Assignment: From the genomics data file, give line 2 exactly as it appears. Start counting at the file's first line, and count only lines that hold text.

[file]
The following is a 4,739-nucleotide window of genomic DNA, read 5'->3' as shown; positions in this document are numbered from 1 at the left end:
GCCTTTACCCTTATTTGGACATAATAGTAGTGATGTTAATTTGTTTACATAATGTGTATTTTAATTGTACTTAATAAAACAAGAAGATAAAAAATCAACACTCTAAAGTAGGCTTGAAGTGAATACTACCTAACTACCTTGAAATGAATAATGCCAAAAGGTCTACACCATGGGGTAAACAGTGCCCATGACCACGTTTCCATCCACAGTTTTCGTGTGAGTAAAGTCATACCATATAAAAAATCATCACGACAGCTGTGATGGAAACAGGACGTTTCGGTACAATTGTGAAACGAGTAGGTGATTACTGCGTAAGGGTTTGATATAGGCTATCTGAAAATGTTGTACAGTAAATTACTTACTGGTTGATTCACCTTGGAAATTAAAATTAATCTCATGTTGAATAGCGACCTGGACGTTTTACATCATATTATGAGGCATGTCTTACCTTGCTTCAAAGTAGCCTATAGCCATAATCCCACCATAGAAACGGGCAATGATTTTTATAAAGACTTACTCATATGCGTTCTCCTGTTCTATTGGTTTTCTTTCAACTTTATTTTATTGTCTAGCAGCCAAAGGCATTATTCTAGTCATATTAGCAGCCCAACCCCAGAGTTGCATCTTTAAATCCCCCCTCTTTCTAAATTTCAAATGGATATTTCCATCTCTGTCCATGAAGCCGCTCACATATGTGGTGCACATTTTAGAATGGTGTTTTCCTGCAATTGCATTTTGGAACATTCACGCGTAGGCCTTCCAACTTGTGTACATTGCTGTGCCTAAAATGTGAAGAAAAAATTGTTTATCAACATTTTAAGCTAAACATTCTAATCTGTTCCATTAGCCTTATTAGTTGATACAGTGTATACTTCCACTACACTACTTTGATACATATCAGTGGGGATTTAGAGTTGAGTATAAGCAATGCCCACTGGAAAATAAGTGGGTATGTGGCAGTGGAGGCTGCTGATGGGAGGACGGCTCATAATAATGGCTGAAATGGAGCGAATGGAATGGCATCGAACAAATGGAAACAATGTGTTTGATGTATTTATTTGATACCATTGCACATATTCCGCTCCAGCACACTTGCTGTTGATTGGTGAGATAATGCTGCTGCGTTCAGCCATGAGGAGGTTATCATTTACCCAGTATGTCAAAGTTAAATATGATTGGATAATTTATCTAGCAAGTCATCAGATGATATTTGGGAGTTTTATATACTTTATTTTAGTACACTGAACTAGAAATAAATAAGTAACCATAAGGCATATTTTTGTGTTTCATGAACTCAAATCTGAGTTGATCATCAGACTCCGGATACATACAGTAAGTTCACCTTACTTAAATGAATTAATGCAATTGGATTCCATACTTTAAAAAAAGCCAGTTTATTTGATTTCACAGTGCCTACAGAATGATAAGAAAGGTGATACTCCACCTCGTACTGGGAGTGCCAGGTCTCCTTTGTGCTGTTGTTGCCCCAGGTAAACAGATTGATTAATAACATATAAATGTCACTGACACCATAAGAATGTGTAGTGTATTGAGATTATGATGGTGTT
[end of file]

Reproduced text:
GCCTTTACCCTTATTTGGACATAATAGTAGTGATGTTAATTTGTTTACATAATGTGTATTTTAATTGTACTTAATAAAACAAGAAGATAAAAAATCAACACTCTAAAGTAGGCTTGAAGTGAATACTACCTAACTACCTTGAAATGAATAATGCCAAAAGGTCTACACCATGGGGTAAACAGTGCCCATGACCACGTTTCCATCCACAGTTTTCGTGTGAGTAAAGTCATACCATATAAAAAATCATCACGACAGCTGTGATGGAAACAGGACGTTTCGGTACAATTGTGAAACGAGTAGGTGATTACTGCGTAAGGGTTTGATATAGGCTATCTGAAAATGTTGTACAGTAAATTACTTACTGGTTGATTCACCTTGGAAATTAAAATTAATCTCATGTTGAATAGCGACCTGGACGTTTTACATCATATTATGAGGCATGTCTTACCTTGCTTCAAAGTAGCCTATAGCCATAATCCCACCATAGAAACGGGCAATGATTTTTATAAAGACTTACTCATATGCGTTCTCCTGTTCTATTGGTTTTCTTTCAACTTTATTTTATTGTCTAGCAGCCAAAGGCATTATTCTAGTCATATTAGCAGCCCAACCCCAGAGTTGCATCTTTAAATCCCCCCTCTTTCTAAATTTCAAATGGATATTTCCATCTCTGTCCATGAAGCCGCTCACATATGTGGTGCACATTTTAGAATGGTGTTTTCCTGCAATTGCATTTTGGAACATTCACGCGTAGGCCTTCCAACTTGTGTACATTGCTGTGCCTAAAATGTGAAGAAAAAATTGTTTATCAACATTTTAAGCTAAACATTCTAATCTGTTCCATTAGCCTTATTAGTTGATACAGTGTATACTTCCACTACACTACTTTGATACATATCAGTGGGGATTTAGAGTTGAGTATAAGCAATGCCCACTGGAAAATAAGTGGGTATGTGGCAGTGGAGGCTGCTGATGGGAGGACGGCTCATAATAATGGCTGAAATGGAGCGAATGGAATGGCATCGAACAAATGGAAACAATGTGTTTGATGTATTTATTTGATACCATTGCACATATTCCGCTCCAGCACACTTGCTGTTGATTGGTGAGATAATGCTGCTGCGTTCAGCCATGAGGAGGTTATCATTTACCCAGTATGTCAAAGTTAAATATGATTGGATAATTTATCTAGCAAGTCATCAGATGATATTTGGGAGTTTTATATACTTTATTTTAGTACACTGAACTAGAAATAAATAAGTAACCATAAGGCATATTTTTGTGTTTCATGAACTCAAATCTGAGTTGATCATCAGACTCCGGATACATACAGTAAGTTCACCTTACTTAAATGAATTAATGCAATTGGATTCCATACTTTAAAAAAAGCCAGTTTATTTGATTTCACAGTGCCTACAGAATGATAAGAAAGGTGATACTCCACCTCGTACTGGGAGTGCCAGGTCTCCTTTGTGCTGTTGTTGCCCCAGGTAAACAGATTGATTAATAACATATAAATGTCACTGACACCATAAGAATGTGTAGTGTATTGAGATTATGATGGTGTT